My family's century old Yad

When my great great grandfather left Poland at the turn of the 20th century to leave a life of poverty and anti-semitism behind, his town Rabbi gave him this yad to gift to his son so that he could use it during his bar mitzvah. In all likelihood, this rabbi feared that Jews in the new world may forget some of the customs that were so paramount to life for the isolated Jews of Eastern Europe. A yad, after all, is used to read a torah portion so that the reader will not blemish the sacred scroll by touching it with a bare hand, and this rabbi must have figured that the Jewish community that my family would join in New York City would not treat a torah with that same reverence. As generations passed after my great great grandfather's arrival, each generation of my family has used this very same yad during our bar or bat mitzvahs. Today, neither my parents nor myself abide by Jewish customs to nearly the extent that my orthodox great great grandfather did, but the tradition of using this yad has remained an integral part of our Jewish-American identity.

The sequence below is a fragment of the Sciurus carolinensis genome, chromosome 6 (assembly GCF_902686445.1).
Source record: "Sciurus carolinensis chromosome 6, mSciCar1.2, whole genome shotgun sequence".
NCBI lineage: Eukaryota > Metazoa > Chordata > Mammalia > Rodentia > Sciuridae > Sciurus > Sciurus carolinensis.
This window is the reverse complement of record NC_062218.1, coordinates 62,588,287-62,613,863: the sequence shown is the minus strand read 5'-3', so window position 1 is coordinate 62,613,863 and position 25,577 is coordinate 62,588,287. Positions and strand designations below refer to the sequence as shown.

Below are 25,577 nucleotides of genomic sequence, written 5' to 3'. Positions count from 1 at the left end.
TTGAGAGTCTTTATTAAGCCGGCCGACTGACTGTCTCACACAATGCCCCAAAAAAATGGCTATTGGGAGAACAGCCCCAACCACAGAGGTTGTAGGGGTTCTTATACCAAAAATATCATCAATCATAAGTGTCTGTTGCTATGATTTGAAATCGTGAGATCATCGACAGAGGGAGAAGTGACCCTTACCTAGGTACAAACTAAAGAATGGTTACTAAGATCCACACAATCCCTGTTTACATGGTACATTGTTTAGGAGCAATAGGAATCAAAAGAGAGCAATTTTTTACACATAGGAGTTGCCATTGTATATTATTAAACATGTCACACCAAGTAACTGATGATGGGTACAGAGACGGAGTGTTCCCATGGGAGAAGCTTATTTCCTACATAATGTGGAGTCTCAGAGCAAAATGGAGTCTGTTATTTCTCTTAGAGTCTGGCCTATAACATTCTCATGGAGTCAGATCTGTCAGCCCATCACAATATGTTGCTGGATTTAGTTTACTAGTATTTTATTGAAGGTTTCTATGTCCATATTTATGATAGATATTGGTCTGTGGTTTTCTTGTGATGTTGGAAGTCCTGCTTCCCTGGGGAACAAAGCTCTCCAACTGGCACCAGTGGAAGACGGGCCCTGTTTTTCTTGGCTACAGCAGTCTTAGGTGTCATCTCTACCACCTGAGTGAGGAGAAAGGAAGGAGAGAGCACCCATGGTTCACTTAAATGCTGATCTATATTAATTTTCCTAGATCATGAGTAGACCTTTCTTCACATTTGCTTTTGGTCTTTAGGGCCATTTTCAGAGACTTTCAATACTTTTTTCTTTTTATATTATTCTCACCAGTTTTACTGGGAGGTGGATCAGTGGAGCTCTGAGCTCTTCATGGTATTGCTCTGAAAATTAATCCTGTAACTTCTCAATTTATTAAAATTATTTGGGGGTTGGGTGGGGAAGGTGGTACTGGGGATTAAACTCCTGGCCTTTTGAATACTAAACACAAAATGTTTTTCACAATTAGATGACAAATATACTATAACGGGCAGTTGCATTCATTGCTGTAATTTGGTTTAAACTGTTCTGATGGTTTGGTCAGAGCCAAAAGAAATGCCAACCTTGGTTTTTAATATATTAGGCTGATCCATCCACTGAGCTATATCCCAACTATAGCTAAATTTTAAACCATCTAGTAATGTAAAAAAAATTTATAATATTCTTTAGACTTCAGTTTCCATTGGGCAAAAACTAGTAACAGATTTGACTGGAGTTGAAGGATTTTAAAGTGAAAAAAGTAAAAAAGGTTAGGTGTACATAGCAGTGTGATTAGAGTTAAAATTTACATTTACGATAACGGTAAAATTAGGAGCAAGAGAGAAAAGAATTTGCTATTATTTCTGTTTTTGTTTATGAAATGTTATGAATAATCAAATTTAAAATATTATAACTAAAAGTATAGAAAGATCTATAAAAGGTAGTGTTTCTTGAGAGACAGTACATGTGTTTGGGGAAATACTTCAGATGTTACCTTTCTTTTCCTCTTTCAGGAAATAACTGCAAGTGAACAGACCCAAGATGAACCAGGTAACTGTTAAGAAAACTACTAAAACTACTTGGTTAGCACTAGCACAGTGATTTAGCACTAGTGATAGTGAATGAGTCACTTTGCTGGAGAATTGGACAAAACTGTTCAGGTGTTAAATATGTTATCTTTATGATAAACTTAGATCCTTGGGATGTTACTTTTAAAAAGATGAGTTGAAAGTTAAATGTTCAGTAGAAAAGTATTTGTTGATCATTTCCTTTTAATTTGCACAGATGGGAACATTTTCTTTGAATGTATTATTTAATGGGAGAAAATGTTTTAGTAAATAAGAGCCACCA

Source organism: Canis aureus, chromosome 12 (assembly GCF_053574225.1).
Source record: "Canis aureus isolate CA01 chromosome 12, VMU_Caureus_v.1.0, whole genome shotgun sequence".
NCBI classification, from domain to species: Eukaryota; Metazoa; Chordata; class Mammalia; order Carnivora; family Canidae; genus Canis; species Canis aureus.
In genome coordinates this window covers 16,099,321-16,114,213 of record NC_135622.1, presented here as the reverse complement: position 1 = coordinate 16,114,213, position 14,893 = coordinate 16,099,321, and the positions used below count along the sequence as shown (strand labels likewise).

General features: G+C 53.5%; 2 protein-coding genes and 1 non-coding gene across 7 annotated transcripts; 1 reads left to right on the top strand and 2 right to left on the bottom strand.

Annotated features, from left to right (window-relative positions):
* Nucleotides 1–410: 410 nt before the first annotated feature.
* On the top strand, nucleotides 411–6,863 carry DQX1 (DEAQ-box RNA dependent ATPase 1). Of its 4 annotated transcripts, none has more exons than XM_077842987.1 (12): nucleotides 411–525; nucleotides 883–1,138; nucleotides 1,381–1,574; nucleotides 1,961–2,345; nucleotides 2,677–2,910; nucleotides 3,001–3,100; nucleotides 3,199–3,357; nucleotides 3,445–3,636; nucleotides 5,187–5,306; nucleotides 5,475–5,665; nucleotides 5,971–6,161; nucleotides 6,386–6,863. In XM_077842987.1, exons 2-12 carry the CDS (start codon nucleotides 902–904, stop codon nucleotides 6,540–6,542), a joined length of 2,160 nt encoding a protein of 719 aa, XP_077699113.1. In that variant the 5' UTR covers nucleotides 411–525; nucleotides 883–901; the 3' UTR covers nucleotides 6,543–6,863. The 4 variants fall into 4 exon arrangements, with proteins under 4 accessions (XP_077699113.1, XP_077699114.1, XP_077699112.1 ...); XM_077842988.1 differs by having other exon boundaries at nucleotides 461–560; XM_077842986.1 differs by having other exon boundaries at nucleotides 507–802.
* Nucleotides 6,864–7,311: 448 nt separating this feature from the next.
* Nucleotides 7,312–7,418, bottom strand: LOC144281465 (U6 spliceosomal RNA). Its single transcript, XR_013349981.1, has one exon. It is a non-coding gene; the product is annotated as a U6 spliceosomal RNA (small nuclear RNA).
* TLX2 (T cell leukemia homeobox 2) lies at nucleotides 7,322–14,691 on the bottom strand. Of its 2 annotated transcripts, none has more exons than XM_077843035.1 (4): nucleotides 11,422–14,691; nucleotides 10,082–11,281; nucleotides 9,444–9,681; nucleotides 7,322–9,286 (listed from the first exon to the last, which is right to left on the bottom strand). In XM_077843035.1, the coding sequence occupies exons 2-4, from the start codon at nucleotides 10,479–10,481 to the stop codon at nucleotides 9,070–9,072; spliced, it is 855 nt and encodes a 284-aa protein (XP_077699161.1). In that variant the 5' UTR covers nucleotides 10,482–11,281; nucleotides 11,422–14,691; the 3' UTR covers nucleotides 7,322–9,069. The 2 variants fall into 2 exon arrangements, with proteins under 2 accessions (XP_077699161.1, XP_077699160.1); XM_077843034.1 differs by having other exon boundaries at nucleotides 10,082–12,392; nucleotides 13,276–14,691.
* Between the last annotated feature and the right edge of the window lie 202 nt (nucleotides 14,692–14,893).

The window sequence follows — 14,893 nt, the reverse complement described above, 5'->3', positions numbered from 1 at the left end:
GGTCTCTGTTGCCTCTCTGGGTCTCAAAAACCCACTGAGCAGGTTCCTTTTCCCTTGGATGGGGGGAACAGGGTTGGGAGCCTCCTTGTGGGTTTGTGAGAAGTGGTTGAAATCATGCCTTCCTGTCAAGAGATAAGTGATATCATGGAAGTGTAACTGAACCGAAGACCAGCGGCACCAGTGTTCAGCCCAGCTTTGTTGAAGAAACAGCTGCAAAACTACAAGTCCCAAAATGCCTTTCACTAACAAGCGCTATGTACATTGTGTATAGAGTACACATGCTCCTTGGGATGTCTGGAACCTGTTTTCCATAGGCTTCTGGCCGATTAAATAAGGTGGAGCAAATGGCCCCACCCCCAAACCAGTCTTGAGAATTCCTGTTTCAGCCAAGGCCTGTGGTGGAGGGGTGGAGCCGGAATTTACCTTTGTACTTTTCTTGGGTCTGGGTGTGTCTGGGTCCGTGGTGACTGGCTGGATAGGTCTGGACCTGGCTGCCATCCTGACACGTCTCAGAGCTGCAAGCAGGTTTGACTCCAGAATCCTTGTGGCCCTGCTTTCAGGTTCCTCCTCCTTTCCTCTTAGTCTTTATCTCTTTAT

Place(s): New York City

– Nicholas Ganek

Relationship:  Great-grandchild of im/migrant or more Great-grandchild of im/migrant or more